Prevalence among men residing within 15 km of the catchment area of an ANC site was lower than HIV prevalence among women in the ANC sample in every country. Prevalence among men and women combined in the 15-km catchment area of ANC sites was lower than the prevalence among ANC attenders in all countries but Uganda. In Malawi and Uganda, the prevalence among men and women in the nearby clusters was closer to the ANC prevalence than the prevalence among women only.
In all countries with available data, ANC estimates were higher for younger women (15–24) than the DHS/AIS estimates for younger women in the catchment areas, but lower at older ages. This finding suggests that women covered by ANC surveillance sites are not representative of all women even within the 15-km catchment areas of the surveillance sites. The total ANC prevalence estimates were generally closer to the urban ANC estimates, again reflecting a possible urban bias in the ANC surveillance estimates. The urban prevalence was higher than rural prevalence in all countries both in the ANC and the DHS/AIS surveys, but there were no consistent patterns in education differentials between the two data sources.
Some limitations of this analysis should be kept in mind when interpreting the findings. A major limitation is that the selection of DHS/AIS clusters within a 15-km radius around the ANC surveillance sites is based on the assumption that 15 km is a reasonable distance which most women would travel for ANC care, which may not reflect a true catchment area for an ANC site. However, a previous analysis of ANC attendees at sentinel surveillance sites in Uganda showed that these distances corresponded reasonably well with the actual administrative areas where clients were living.16 For a more meaningful comparison, the catchment areas should be defined by examining the ANC client records for each surveillance site.
Another source of bias may be due to displacement of GPS coordinates of DHS/AIS clusters to protect confidentiality of survey participants. However, because the displacement was random and the results from individual ANC catchment areas were aggregated up to the national level, any effect of such bias is expected to be small.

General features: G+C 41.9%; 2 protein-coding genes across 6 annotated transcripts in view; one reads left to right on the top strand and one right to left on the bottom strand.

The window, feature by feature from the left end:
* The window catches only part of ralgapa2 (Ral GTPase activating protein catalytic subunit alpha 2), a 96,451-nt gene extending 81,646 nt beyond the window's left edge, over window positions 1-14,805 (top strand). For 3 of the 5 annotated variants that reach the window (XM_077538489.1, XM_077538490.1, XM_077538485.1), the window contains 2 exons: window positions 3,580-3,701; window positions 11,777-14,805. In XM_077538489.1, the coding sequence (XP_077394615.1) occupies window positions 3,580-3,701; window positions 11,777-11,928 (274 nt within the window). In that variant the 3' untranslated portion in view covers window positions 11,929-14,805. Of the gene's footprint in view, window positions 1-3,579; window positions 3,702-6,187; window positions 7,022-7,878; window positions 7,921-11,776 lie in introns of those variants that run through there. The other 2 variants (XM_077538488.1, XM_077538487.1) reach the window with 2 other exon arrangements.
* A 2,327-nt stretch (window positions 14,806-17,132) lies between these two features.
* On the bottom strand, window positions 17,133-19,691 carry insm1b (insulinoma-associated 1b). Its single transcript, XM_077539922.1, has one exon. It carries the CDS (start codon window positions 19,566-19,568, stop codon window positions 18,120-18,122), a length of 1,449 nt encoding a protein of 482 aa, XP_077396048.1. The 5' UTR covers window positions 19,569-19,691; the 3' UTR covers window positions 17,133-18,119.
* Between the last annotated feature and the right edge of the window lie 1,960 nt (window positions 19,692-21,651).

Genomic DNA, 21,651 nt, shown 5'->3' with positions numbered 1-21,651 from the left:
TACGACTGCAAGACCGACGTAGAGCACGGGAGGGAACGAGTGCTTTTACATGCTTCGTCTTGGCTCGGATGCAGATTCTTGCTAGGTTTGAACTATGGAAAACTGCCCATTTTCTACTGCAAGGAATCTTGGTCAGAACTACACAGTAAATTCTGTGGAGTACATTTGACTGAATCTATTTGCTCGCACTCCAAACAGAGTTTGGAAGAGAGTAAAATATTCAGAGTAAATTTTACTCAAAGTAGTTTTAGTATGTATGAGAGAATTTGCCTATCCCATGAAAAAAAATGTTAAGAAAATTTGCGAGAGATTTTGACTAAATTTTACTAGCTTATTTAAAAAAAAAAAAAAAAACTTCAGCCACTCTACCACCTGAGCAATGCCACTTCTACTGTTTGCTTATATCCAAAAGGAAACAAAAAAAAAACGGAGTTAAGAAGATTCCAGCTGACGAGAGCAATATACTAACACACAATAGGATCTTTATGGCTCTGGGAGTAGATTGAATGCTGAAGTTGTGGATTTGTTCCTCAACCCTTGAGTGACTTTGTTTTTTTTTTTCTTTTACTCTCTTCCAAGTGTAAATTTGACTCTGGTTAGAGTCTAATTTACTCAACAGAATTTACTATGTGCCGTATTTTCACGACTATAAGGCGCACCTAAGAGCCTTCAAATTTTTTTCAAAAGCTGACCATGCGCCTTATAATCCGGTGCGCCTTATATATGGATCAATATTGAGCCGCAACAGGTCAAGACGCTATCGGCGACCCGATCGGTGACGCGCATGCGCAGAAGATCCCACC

The DHS/AIS samples may also be biased owing to differential non-response in the surveys, as well as exclusion of non-household population groups. However, an analysis of effects of non-response and exclusion of non-household population on national HIV prevalence estimates in the DHS/AIS surveys in several countries has shown that the impacts of such bias tend to be small and insignificant.28
Despite these limitations, the findings of this study suggest that HIV prevalence estimates derived from ANC sentinel surveillance surveys tend to overestimate HIV prevalence among women in the general population. However, the DHS/AIS estimates of HIV prevalence among women compare well with the ANC surveillance estimates when the comparison is restricted to women residing within the catchment areas of the ANC surveillance sites. Patterns by age and urban/rural residence point to possible sources of bias in the ANC estimates. The study reinforces the need to evaluate HIV prevalence estimates for potential sources of bias, and suggests that HIV prevalence data from population-based surveys can be used to calibrate estimates from clinic-based surveillance.
HIV prevalence estimates from population-based surveys tend to be lower than HIV prevalence estimates from antenatal care (ANC) sentinel surveillance data. The study demonstrates that restricting the population sample to the geographical areas near HIV sentinel surveillance sites yields similar HIV prevalence estimates, and highlights important differences in the two populations. The findings help to quantify and understand the differences between population-based and ANC sentinel surveillance HIV prevalence estimates.
The authors thank Bernard Barrere, Annie Cross, Martin Vaessen and Ann Way for their guidance and suggestions during the formative stages of this paper.
Funding: Support for this research was provided by the United States Agency for International Development (USAID) and the President’s Emergency Plan for AIDS Relief (PEPFAR) through the MEASURE DHS project (#GPO-C-00-03-00002-00) at Macro International Inc, Calverton, MD, USA.
Competing interests: The authors are affiliated with Macro International Inc, which implements the MEASURE Demographic and Health Surveys project. The findings and conclusions in this study are those of the authors and do not necessarily represent the views of the funding agencies or the organisations to which the authors belong.
Contributions: LSM and VKM developed the idea for this study. LSM carried out the GIS analysis and drafted the paper. RH conducted the data analysis. VKM refined the analysis and revised the paper.